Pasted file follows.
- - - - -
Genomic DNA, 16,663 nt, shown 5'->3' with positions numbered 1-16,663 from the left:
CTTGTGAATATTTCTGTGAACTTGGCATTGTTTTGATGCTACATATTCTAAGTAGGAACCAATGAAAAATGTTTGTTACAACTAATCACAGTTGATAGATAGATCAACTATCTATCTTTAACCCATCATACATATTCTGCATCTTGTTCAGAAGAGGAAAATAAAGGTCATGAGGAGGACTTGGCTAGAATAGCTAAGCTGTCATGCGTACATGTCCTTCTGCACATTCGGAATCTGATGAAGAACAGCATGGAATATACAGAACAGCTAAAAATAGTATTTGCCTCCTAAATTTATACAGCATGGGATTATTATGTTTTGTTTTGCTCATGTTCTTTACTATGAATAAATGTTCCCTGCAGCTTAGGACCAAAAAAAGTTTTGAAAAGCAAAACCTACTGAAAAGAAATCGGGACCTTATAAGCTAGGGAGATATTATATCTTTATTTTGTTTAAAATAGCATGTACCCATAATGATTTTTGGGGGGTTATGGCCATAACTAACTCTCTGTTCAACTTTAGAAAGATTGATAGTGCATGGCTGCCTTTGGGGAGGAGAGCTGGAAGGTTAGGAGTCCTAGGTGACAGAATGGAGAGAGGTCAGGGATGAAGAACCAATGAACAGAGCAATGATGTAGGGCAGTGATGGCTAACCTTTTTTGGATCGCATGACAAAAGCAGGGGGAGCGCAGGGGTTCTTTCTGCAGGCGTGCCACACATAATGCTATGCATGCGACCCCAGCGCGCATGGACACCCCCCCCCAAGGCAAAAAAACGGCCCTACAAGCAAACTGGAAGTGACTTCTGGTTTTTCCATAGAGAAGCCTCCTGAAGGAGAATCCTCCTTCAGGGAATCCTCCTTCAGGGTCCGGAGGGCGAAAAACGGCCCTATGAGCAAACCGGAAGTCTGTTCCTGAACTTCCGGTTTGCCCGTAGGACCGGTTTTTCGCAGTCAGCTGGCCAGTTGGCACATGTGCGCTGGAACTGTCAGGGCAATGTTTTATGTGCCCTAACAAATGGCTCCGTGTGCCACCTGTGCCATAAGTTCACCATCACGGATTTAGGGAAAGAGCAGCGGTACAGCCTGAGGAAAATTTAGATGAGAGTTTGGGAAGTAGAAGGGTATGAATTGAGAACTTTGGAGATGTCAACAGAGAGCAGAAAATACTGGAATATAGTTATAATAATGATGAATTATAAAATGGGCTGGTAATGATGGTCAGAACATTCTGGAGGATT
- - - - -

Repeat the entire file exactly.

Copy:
Genomic DNA, 16,663 nt, shown 5'->3' with positions numbered 1-16,663 from the left:
CTTGTGAATATTTCTGTGAACTTGGCATTGTTTTGATGCTACATATTCTAAGTAGGAACCAATGAAAAATGTTTGTTACAACTAATCACAGTTGATAGATAGATCAACTATCTATCTTTAACCCATCATACATATTCTGCATCTTGTTCAGAAGAGGAAAATAAAGGTCATGAGGAGGACTTGGCTAGAATAGCTAAGCTGTCATGCGTACATGTCCTTCTGCACATTCGGAATCTGATGAAGAACAGCATGGAATATACAGAACAGCTAAAAATAGTATTTGCCTCCTAAATTTATACAGCATGGGATTATTATGTTTTGTTTTGCTCATGTTCTTTACTATGAATAAATGTTCCCTGCAGCTTAGGACCAAAAAAAGTTTTGAAAAGCAAAACCTACTGAAAAGAAATCGGGACCTTATAAGCTAGGGAGATATTATATCTTTATTTTGTTTAAAATAGCATGTACCCATAATGATTTTTGGGGGGTTATGGCCATAACTAACTCTCTGTTCAACTTTAGAAAGATTGATAGTGCATGGCTGCCTTTGGGGAGGAGAGCTGGAAGGTTAGGAGTCCTAGGTGACAGAATGGAGAGAGGTCAGGGATGAAGAACCAATGAACAGAGCAATGATGTAGGGCAGTGATGGCTAACCTTTTTTGGATCGCATGACAAAAGCAGGGGGAGCGCAGGGGTTCTTTCTGCAGGCGTGCCACACATAATGCTATGCATGCGACCCCAGCGCGCATGGACACCCCCCCCCAAGGCAAAAAAACGGCCCTACAAGCAAACTGGAAGTGACTTCTGGTTTTTCCATAGAGAAGCCTCCTGAAGGAGAATCCTCCTTCAGGGAATCCTCCTTCAGGGTCCGGAGGGCGAAAAACGGCCCTATGAGCAAACCGGAAGTCTGTTCCTGAACTTCCGGTTTGCCCGTAGGACCGGTTTTTCGCAGTCAGCTGGCCAGTTGGCACATGTGCGCTGGAACTGTCAGGGCAATGTTTTATGTGCCCTAACAAATGGCTCCGTGTGCCACCTGTGCCATAAGTTCACCATCACGGATTTAGGGAAAGAGCAGCGGTACAGCCTGAGGAAAATTTAGATGAGAGTTTGGGAAGTAGAAGGGTATGAATTGAGAACTTTGGAGATGTCAACAGAGAGCAGAAAATACTGGAATATAGTTATAATAATGATGAATTATAAAATGGGCTGGTAATGATGGTCAGAACATTCTGGAGGATT